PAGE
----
This table lists symptoms that people with this disease may have. For most diseases, symptoms will vary from person to person. People with the same disease may not have all the symptoms listed. This information comes from a database called the Human Phenotype Ontology (HPO) . The HPO collects information on symptoms that have been described in medical resources. The HPO is updated regularly. Use the HPO ID to access more in-depth information about a symptom.

Medical Terms Other Names
Learn More:
HPO ID
80%-99% of people have these symptoms
Cachexia
Wasting syndrome
0004326
Delayed eruption of teeth
Delayed eruption
Delayed teeth eruption
Delayed tooth eruption
Eruption, delayed
Late eruption of teeth
Late tooth eruption

[ more ]

0000684
Delayed skeletal maturation
Delayed bone maturation
Delayed skeletal development

[ more ]

0002750
Downturned corners of mouth
Downturned corners of the mouth
Downturned mouth

[ more ]

0002714
Everted lower lip vermilion
Drooping lower lip
Outward turned lower lip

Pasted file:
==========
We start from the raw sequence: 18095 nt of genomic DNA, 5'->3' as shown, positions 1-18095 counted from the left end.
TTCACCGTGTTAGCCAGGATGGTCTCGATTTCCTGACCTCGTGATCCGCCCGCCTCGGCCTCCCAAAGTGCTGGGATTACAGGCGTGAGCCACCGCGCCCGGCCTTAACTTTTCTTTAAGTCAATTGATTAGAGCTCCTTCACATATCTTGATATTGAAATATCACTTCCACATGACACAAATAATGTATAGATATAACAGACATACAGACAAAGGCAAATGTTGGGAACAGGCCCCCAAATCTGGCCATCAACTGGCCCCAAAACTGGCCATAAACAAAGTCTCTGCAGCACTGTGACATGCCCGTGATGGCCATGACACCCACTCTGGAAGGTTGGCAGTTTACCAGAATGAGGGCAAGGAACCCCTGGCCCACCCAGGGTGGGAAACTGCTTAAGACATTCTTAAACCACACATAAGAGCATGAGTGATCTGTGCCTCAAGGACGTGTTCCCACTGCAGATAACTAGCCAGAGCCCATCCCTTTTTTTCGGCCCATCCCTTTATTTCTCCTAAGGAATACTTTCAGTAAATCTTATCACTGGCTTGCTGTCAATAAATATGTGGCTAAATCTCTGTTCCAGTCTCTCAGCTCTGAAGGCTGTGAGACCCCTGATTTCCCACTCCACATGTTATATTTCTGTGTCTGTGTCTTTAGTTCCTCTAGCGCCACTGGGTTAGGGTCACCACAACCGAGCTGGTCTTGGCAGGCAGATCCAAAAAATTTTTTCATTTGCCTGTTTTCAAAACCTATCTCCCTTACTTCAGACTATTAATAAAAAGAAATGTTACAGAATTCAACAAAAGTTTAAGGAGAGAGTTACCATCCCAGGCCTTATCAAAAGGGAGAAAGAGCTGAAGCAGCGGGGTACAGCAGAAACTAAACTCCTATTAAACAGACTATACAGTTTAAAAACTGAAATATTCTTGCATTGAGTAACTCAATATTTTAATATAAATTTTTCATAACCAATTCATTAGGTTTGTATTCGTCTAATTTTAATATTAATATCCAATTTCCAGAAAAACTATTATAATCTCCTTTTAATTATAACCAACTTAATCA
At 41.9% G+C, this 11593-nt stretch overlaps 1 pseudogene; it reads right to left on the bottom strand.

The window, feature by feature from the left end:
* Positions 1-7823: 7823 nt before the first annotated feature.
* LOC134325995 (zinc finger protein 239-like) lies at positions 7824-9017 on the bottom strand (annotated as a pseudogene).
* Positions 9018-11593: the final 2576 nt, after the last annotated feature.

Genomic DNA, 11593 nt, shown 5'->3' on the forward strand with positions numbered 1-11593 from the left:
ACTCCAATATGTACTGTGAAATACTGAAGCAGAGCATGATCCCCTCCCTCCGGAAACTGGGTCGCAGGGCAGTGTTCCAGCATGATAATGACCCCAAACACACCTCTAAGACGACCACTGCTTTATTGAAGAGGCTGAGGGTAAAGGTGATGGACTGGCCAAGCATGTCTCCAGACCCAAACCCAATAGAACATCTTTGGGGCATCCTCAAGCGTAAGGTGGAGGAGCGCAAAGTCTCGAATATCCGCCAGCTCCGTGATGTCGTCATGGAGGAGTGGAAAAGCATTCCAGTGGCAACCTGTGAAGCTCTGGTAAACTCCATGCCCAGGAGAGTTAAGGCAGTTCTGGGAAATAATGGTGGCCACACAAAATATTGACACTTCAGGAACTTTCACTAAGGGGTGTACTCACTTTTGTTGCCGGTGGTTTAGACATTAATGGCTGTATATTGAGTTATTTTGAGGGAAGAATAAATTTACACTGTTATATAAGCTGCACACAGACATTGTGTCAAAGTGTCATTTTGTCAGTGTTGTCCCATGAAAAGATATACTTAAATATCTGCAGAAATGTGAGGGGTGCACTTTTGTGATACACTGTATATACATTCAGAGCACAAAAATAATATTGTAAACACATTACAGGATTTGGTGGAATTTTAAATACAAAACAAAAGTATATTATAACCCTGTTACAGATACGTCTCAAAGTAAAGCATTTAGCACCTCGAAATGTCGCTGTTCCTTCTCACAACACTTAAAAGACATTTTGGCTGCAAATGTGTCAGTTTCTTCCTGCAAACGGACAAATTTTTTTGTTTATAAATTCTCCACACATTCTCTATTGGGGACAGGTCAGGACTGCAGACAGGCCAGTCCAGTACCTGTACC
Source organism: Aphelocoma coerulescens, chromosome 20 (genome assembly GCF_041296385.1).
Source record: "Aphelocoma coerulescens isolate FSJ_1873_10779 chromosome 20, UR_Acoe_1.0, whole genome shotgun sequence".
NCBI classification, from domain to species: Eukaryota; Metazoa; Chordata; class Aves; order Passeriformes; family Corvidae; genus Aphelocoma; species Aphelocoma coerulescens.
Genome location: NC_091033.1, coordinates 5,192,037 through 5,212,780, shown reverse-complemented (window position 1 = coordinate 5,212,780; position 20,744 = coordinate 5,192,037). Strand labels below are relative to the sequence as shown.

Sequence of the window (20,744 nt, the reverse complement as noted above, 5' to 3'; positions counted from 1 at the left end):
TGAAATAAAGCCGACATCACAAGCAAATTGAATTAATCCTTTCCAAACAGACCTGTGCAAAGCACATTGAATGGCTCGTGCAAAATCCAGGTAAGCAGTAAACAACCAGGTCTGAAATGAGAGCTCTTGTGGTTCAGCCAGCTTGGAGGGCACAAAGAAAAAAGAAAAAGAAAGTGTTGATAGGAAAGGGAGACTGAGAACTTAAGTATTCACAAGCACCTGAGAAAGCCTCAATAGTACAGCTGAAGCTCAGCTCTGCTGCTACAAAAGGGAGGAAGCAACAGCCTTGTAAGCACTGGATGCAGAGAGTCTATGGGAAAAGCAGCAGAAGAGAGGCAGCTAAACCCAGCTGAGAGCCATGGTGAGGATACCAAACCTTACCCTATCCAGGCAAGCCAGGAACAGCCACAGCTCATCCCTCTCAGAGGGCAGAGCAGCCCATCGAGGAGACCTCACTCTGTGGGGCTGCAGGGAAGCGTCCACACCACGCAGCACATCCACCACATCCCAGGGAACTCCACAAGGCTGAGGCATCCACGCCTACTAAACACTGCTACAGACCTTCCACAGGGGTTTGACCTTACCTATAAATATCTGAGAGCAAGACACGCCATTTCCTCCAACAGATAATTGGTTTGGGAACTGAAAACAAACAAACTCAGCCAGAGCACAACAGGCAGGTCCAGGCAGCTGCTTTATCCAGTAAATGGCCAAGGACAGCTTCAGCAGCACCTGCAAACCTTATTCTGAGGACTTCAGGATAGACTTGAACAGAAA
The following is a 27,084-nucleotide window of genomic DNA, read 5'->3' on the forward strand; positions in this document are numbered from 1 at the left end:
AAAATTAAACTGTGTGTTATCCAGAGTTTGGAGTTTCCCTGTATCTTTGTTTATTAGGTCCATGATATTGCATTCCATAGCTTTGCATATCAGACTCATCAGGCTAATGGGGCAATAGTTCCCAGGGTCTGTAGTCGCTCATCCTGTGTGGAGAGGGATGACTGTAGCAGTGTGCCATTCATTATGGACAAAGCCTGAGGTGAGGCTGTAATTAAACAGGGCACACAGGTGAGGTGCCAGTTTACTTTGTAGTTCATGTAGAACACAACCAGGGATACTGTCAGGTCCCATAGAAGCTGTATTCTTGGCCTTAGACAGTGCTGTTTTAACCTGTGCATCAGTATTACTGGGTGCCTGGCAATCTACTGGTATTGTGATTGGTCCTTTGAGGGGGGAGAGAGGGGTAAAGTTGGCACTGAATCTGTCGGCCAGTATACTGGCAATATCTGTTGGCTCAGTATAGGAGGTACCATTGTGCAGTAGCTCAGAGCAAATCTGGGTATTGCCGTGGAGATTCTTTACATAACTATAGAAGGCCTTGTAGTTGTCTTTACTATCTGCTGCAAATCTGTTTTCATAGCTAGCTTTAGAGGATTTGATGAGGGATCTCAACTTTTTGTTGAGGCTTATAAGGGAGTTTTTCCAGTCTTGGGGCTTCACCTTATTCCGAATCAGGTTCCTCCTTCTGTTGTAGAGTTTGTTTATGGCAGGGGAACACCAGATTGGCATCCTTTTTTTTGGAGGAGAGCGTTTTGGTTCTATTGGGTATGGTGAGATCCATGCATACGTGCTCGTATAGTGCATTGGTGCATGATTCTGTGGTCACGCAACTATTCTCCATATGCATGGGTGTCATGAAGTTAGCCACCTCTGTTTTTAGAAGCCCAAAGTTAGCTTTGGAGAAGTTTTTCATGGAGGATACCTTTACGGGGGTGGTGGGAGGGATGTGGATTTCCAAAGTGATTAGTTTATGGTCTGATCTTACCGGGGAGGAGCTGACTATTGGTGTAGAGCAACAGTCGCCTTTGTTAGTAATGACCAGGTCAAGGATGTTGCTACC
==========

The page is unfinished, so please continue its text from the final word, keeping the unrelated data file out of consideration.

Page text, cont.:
[ more ]

0000232
Hypohidrosis
Decreased ability to sweat
Decreased sweating
Sweating, decreased

[ more ]

0000966
Intellectual disability, severe
Early and severe mental retardation
Mental retardation, severe
Severe mental retardation

[ more ]

0010864
Joint hyperflexibility
Joints move beyond expected range of motion
0005692
Long philtrum
0000343
Muscular hypotonia
Low or weak muscle tone
0001252
Ptosis
Drooping upper eyelid
0000508
Reduced tendon reflexes
0001315
Short neck
Decreased length of neck
0000470
Short stature
Decreased body height
Small stature

[ more ]

0004322
Sparse and thin eyebrow
Thin, sparse eyebrows
0000535
Sparse hair
0008070
Thick upper lip vermilion
Full upper lip
Increased volume of upper lip
Plump upper lip
Prominent upper lip
Thick upper lip

[ more ]

0000215
Thin upper lip vermilion
Thin upper lip
0000219
30%-79% of people have these symptoms
Anteverted nares
Nasal tip, upturned
Upturned nasal tip
Upturned nose
Upturned nostrils

[ more ]